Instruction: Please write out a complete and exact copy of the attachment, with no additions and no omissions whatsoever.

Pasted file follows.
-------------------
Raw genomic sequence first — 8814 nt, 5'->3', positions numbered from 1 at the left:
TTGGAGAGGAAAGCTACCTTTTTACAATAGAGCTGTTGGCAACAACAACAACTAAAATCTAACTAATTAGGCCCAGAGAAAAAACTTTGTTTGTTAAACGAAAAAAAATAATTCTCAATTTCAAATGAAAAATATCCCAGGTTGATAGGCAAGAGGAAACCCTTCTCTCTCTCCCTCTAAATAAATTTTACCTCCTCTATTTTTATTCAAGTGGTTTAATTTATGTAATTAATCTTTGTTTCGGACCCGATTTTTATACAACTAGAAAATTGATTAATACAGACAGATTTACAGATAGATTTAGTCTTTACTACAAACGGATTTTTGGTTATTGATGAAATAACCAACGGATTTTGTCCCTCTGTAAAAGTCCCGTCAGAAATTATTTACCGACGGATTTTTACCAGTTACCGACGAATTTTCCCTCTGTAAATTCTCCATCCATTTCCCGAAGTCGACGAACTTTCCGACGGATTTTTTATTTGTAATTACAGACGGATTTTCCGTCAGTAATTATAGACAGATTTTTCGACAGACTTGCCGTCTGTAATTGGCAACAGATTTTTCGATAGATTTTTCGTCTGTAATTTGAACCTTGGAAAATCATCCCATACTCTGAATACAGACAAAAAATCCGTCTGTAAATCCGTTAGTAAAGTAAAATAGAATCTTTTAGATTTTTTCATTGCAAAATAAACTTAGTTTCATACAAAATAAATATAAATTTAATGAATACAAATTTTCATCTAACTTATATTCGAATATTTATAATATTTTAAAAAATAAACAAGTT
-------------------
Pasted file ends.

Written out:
Raw genomic sequence first — 8814 nt, 5'->3', positions numbered from 1 at the left:
TTGGAGAGGAAAGCTACCTTTTTACAATAGAGCTGTTGGCAACAACAACAACTAAAATCTAACTAATTAGGCCCAGAGAAAAAACTTTGTTTGTTAAACGAAAAAAAATAATTCTCAATTTCAAATGAAAAATATCCCAGGTTGATAGGCAAGAGGAAACCCTTCTCTCTCTCCCTCTAAATAAATTTTACCTCCTCTATTTTTATTCAAGTGGTTTAATTTATGTAATTAATCTTTGTTTCGGACCCGATTTTTATACAACTAGAAAATTGATTAATACAGACAGATTTACAGATAGATTTAGTCTTTACTACAAACGGATTTTTGGTTATTGATGAAATAACCAACGGATTTTGTCCCTCTGTAAAAGTCCCGTCAGAAATTATTTACCGACGGATTTTTACCAGTTACCGACGAATTTTCCCTCTGTAAATTCTCCATCCATTTCCCGAAGTCGACGAACTTTCCGACGGATTTTTTATTTGTAATTACAGACGGATTTTCCGTCAGTAATTATAGACAGATTTTTCGACAGACTTGCCGTCTGTAATTGGCAACAGATTTTTCGATAGATTTTTCGTCTGTAATTTGAACCTTGGAAAATCATCCCATACTCTGAATACAGACAAAAAATCCGTCTGTAAATCCGTTAGTAAAGTAAAATAGAATCTTTTAGATTTTTTCATTGCAAAATAAACTTAGTTTCATACAAAATAAATATAAATTTAATGAATACAAATTTTCATCTAACTTATATTCGAATATTTATAATATTTTAAAAAATAAACAAGTT